Government groups at all levels are strapped for cash, but increasingly looking to technology and long-term planning cycles as a way to survive, according to Gartner. What’s emerging is the beginning of a smart government movement that isn’t as utopian as smart cities, but just as important.
Speaking at the Gartner Symposium and ITXpo in Orlando, Andrea Di Maio walked through the differences between smart cities and smart government.
Here’s a slide that compares the two:
Perhaps the bigger takeaway is that government tech planning is looking to outlast election cycles. Typically, public sector tech spending runs on three-year planning cycles. Di Maio said:
We have noticed that, despite pressure from short-term issues (such as budget cuts and impending elections) and increasing socioeconomic and geopolitical uncertainties, strategic planning processes are tending to address a longer time frame than they did just a few years ago. We have noticed that most clients are targeting 2015 and some 2020 (most likely because of the symbolic attraction of a new decade), as opposed to the more traditional three-year planning horizon.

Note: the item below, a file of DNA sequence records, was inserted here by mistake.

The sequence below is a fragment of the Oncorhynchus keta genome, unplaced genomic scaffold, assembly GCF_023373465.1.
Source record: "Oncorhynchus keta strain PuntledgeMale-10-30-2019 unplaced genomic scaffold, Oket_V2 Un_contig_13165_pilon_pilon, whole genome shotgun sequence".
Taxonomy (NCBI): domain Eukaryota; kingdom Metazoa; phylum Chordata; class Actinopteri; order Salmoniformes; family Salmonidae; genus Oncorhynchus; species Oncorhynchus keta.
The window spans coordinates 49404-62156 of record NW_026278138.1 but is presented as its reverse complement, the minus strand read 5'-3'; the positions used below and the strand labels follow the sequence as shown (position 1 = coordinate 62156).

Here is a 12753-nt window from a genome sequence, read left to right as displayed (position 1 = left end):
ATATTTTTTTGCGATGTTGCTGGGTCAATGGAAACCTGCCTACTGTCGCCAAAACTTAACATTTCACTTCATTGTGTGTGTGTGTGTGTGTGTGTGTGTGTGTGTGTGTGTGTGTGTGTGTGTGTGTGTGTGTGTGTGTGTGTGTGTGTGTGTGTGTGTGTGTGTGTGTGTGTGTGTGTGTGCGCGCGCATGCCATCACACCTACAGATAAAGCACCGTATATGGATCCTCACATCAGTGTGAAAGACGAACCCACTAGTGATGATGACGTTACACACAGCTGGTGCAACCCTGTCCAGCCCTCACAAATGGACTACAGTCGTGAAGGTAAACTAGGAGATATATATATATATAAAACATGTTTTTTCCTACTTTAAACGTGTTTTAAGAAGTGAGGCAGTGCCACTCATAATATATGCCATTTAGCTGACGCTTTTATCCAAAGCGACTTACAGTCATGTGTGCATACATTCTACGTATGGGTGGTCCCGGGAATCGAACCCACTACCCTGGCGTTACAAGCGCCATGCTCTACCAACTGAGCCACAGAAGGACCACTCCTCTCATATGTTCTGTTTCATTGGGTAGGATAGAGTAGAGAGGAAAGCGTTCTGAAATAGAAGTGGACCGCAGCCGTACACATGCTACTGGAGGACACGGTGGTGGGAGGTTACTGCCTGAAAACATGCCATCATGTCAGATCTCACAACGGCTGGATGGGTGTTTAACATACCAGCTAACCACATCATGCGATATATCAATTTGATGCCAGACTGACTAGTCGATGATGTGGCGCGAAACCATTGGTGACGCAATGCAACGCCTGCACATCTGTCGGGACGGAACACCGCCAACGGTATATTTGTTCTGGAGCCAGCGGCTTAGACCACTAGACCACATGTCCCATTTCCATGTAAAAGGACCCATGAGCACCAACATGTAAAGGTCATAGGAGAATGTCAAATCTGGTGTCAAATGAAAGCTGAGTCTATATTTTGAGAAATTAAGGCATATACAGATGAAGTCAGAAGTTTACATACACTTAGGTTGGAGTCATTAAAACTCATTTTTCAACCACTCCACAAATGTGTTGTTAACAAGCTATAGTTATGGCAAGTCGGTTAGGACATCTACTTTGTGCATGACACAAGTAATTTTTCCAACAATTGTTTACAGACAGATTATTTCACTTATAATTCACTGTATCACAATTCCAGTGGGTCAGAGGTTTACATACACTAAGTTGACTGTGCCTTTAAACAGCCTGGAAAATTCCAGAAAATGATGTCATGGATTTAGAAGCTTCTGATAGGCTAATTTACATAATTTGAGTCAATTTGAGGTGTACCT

Another presentation at Gartner looked at the government technology budget battle. The reality: Government will have to replace manual labor with information technology. To keep that investment going, budgets will have to go beyond the political cycle.
The driver of this longer-term view appears to be sustainability—not the environmental kind but the financial flavor.
For instance, open government, Web 2.0 technology, social tools and consumerization can be used to improve connections between citizens, planning, management and operations. Meanwhile, smart government will be pushed by department heads, not the political leaders.
Di Maio noted that smart government efforts don’t revolve around technology vendors as much as making connections easily and efficiently. In fact, smart government efforts may make vendors cringe since they imply smaller scale cheap projects. Vendors currently are focused on smart city efforts. Di Maio concluded:
Very few vendors appreciate the concept and implication of smart government as it applies to multiple tiers and implies smaller scale, interoperable development as well as the use of consumer technologies to reduce both costs and risks.